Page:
Professional SEO’s usually break it down into 2 major factors, On Page and Off Page.

On Page

Search Engines send out programs to look at every site on the internet, and when they come across yours, they look at your indexing rules to determine where it should sit. On-Page optimisation is the processing of making your site structure look good to the Search Engine Crawlers (GoogleBot and BingBot). When they see that your site is well formed, fast and focused on your user’s best interest, this improves your standing in the search results. To really make your site stand out on page, you’ll often hear of:
  • SEO Audit (we give them away for free)
  • A Content Marketing Strategy
We can deep dive these later in the SEO series.

Off Page

This is how much of the internet is pointing toward your website, this determines PageRank, and for the most part is considered more important than its On Page counterpart. A link is literally a link that someone can click on: like this one. It’s the natural way we move around the internet. Each link is seen by the Search Engines as a vote for the site it’s pointing to. However, not all votes are equal, SEO’s often refer to this flow of rankings as “Link Juice”.  

For Example:

Apple’s Website has a lot of link Juice, but Bob’s Local Bakery doesn’t. If Apple got a single link from Bob’s Local Bakery, it wouldn’t change much with how high up Apple’s search rankings would be. However: If Apple’s homepage had a link to Bob’s Local Bakery, it would drastically change Bob’s Local Bakery’s search results. Even better, if Bob’s Local Bakery was linked from Apple on everyone of Apple’s Pages (like a footer link), Bob’s Local Bakery’s search results would be even higher.   There are a lot of details around this concept, but in short, the more quality sites that link to yours, the higher ranked you’ll get.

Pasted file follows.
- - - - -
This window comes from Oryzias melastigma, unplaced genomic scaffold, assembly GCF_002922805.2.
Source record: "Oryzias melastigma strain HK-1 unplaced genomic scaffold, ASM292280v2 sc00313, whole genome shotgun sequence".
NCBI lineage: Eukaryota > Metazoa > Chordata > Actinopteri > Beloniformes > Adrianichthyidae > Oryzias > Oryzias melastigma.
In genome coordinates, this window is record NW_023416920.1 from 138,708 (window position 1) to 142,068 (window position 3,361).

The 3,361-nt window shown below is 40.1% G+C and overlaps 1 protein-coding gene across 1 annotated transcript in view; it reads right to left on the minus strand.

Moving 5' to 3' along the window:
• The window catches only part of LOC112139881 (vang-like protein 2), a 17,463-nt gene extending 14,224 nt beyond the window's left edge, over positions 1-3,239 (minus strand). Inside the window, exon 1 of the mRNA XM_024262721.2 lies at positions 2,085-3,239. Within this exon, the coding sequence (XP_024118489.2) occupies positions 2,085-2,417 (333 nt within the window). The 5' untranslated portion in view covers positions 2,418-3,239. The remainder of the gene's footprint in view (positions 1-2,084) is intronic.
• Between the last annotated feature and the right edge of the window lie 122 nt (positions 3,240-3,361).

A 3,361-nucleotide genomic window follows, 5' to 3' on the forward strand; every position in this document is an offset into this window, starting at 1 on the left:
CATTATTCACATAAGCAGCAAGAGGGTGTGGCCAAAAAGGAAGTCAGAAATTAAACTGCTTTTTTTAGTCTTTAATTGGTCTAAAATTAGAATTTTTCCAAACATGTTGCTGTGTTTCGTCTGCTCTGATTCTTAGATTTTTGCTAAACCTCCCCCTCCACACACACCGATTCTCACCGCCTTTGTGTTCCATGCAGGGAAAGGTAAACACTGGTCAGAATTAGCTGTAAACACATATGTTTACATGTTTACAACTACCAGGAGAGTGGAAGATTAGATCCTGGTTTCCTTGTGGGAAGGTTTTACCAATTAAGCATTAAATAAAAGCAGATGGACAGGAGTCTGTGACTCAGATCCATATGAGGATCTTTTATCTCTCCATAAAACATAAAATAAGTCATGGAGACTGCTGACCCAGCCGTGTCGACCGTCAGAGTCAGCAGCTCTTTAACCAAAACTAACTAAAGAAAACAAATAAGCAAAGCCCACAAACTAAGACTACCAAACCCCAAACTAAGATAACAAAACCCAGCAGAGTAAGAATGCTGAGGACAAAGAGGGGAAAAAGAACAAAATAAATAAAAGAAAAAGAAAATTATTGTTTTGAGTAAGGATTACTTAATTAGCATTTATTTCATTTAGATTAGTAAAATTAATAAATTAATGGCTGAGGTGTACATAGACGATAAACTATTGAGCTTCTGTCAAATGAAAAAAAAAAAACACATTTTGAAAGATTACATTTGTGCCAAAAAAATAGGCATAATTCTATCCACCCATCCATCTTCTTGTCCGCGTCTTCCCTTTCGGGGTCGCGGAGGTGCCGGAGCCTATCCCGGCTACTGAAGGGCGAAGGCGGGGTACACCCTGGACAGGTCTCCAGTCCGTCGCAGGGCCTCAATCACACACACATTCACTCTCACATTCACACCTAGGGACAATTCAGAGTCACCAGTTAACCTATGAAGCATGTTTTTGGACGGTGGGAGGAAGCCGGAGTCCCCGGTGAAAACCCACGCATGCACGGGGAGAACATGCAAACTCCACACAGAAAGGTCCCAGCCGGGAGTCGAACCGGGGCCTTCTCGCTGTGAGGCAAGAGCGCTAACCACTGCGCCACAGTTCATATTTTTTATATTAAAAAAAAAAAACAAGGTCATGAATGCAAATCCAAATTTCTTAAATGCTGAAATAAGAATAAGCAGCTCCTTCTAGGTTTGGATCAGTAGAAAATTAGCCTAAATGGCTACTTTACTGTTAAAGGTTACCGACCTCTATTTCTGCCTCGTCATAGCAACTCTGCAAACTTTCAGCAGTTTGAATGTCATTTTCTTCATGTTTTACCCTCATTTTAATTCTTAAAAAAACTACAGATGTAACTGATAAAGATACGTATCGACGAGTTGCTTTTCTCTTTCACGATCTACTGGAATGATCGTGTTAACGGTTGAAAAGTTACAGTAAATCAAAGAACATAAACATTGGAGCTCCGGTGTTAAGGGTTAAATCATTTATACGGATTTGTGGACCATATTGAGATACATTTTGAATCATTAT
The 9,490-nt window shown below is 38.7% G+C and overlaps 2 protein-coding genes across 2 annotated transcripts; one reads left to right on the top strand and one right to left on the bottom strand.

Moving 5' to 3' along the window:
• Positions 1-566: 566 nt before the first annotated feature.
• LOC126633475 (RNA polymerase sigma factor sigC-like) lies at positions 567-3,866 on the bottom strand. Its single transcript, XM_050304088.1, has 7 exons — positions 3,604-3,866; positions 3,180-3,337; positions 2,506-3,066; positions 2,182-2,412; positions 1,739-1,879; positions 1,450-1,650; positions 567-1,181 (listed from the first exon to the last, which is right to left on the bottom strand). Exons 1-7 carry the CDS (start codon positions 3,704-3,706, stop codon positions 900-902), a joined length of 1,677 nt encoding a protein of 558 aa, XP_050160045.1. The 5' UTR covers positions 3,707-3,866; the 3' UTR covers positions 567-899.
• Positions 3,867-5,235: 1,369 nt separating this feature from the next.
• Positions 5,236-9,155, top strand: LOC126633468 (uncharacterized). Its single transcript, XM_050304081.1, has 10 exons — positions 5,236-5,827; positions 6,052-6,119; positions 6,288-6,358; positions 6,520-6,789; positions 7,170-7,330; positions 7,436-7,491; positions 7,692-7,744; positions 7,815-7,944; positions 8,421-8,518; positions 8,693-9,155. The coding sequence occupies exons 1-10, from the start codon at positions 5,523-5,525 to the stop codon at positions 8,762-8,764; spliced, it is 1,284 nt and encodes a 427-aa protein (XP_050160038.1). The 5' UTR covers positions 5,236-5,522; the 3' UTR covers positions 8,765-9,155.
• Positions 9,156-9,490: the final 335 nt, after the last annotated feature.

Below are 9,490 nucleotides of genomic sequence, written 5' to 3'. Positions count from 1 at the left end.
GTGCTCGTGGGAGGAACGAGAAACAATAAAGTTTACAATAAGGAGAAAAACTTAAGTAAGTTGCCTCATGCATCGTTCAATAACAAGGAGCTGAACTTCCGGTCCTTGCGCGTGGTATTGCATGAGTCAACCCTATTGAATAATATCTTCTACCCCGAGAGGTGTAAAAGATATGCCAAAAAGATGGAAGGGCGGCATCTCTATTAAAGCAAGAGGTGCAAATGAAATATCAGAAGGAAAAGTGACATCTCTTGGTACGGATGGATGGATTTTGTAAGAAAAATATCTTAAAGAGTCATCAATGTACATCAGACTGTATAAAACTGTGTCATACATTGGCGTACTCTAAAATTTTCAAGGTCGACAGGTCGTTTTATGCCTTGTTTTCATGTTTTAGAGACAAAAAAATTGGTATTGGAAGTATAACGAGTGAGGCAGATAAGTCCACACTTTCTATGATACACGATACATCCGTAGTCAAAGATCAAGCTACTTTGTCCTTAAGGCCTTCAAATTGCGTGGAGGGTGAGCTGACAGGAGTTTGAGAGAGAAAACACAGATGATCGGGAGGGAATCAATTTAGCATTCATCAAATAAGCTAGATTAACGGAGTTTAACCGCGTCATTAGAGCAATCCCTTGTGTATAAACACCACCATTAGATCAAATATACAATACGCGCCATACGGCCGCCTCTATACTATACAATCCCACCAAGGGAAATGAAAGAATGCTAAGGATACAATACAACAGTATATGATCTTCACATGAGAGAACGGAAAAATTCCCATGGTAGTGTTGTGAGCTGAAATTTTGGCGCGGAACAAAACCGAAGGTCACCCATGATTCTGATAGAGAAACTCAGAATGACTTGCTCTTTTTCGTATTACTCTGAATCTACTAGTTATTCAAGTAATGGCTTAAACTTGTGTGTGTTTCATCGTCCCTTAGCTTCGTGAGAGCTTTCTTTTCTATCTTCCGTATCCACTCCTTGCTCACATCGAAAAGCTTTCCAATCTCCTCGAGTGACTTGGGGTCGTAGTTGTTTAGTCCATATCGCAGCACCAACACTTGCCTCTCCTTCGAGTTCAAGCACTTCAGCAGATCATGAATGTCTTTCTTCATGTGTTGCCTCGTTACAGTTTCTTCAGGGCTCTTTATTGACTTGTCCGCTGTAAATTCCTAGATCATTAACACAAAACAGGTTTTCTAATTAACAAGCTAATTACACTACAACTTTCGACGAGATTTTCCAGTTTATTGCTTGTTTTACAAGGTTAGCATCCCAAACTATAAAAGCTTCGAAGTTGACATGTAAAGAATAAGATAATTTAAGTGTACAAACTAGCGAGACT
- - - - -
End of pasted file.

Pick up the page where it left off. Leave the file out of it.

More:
Key take-aways

What can you do with all this?
  1. Start planning a time and money budget. SEO is a long process that you can do yourself, or hire a firm to do for you, but either way, there’s a lot of effort to increase the links pointing at your site.
  2. Start thinking of Digital Strategy when publishing content on your website Every word on your website contributes to your visibility online in some aspect. Learning more about how the search engines read what you write can increase results without extra effort on your part.
  3. Get the freebie links to point to your site. Often you’ll supply some kind of product, and manufacturers are eager to tell potential customers where to get that product. A quick email to your suppliers can quickly get some links that will only help your SEO efforts.

Tony Schirmer - Lead Developer

Tony is the lead developer at Neocreative. He is passionate about new technologies and enjoys meeting and networking with new people. He’s a bit of an all-rounder when it comes to back-end development. When he’s not coding, Tony spends his time working on his nun-chucking skills.